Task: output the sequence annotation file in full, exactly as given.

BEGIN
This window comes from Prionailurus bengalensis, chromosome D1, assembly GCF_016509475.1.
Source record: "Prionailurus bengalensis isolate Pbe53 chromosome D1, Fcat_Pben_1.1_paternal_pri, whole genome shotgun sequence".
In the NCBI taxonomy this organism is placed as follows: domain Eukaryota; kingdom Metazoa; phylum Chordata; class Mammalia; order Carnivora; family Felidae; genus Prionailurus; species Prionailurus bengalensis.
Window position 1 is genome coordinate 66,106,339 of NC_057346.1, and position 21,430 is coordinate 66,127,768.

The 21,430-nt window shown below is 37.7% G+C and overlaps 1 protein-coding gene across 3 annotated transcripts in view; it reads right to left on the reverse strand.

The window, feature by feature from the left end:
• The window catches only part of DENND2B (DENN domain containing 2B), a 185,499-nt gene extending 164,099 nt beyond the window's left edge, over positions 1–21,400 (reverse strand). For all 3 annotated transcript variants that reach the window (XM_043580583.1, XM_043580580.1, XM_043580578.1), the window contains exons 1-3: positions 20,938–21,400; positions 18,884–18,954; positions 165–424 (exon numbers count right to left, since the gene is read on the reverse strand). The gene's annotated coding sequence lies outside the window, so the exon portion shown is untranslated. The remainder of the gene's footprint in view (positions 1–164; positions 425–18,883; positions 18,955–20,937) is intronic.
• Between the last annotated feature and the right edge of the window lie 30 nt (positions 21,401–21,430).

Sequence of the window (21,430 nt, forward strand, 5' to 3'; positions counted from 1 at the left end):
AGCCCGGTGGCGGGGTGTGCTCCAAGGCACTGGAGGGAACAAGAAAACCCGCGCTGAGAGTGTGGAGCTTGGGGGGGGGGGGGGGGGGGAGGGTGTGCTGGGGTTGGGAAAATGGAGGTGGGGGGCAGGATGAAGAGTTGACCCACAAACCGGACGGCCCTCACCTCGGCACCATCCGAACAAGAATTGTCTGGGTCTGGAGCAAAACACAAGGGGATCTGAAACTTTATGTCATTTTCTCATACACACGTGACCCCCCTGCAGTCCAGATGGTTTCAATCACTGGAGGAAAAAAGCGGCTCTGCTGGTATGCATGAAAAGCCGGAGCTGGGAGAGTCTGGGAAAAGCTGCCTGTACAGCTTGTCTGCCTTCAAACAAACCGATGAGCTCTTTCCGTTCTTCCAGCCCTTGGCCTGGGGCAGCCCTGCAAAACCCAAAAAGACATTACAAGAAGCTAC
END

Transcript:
This window comes from Prionailurus bengalensis, chromosome D1, assembly GCF_016509475.1.
Source record: "Prionailurus bengalensis isolate Pbe53 chromosome D1, Fcat_Pben_1.1_paternal_pri, whole genome shotgun sequence".
In the NCBI taxonomy this organism is placed as follows: domain Eukaryota; kingdom Metazoa; phylum Chordata; class Mammalia; order Carnivora; family Felidae; genus Prionailurus; species Prionailurus bengalensis.
Window position 1 is genome coordinate 66,106,339 of NC_057346.1, and position 21,430 is coordinate 66,127,768.

The 21,430-nt window shown below is 37.7% G+C and overlaps 1 protein-coding gene across 3 annotated transcripts in view; it reads right to left on the reverse strand.

The window, feature by feature from the left end:
• The window catches only part of DENND2B (DENN domain containing 2B), a 185,499-nt gene extending 164,099 nt beyond the window's left edge, over positions 1–21,400 (reverse strand). For all 3 annotated transcript variants that reach the window (XM_043580583.1, XM_043580580.1, XM_043580578.1), the window contains exons 1-3: positions 20,938–21,400; positions 18,884–18,954; positions 165–424 (exon numbers count right to left, since the gene is read on the reverse strand). The gene's annotated coding sequence lies outside the window, so the exon portion shown is untranslated. The remainder of the gene's footprint in view (positions 1–164; positions 425–18,883; positions 18,955–20,937) is intronic.
• Between the last annotated feature and the right edge of the window lie 30 nt (positions 21,401–21,430).

Sequence of the window (21,430 nt, forward strand, 5' to 3'; positions counted from 1 at the left end):
AGCCCGGTGGCGGGGTGTGCTCCAAGGCACTGGAGGGAACAAGAAAACCCGCGCTGAGAGTGTGGAGCTTGGGGGGGGGGGGGGGGGGGAGGGTGTGCTGGGGTTGGGAAAATGGAGGTGGGGGGCAGGATGAAGAGTTGACCCACAAACCGGACGGCCCTCACCTCGGCACCATCCGAACAAGAATTGTCTGGGTCTGGAGCAAAACACAAGGGGATCTGAAACTTTATGTCATTTTCTCATACACACGTGACCCCCCTGCAGTCCAGATGGTTTCAATCACTGGAGGAAAAAAGCGGCTCTGCTGGTATGCATGAAAAGCCGGAGCTGGGAGAGTCTGGGAAAAGCTGCCTGTACAGCTTGTCTGCCTTCAAACAAACCGATGAGCTCTTTCCGTTCTTCCAGCCCTTGGCCTGGGGCAGCCCTGCAAAACCCAAAAAGACATTACAAGAAGCTAC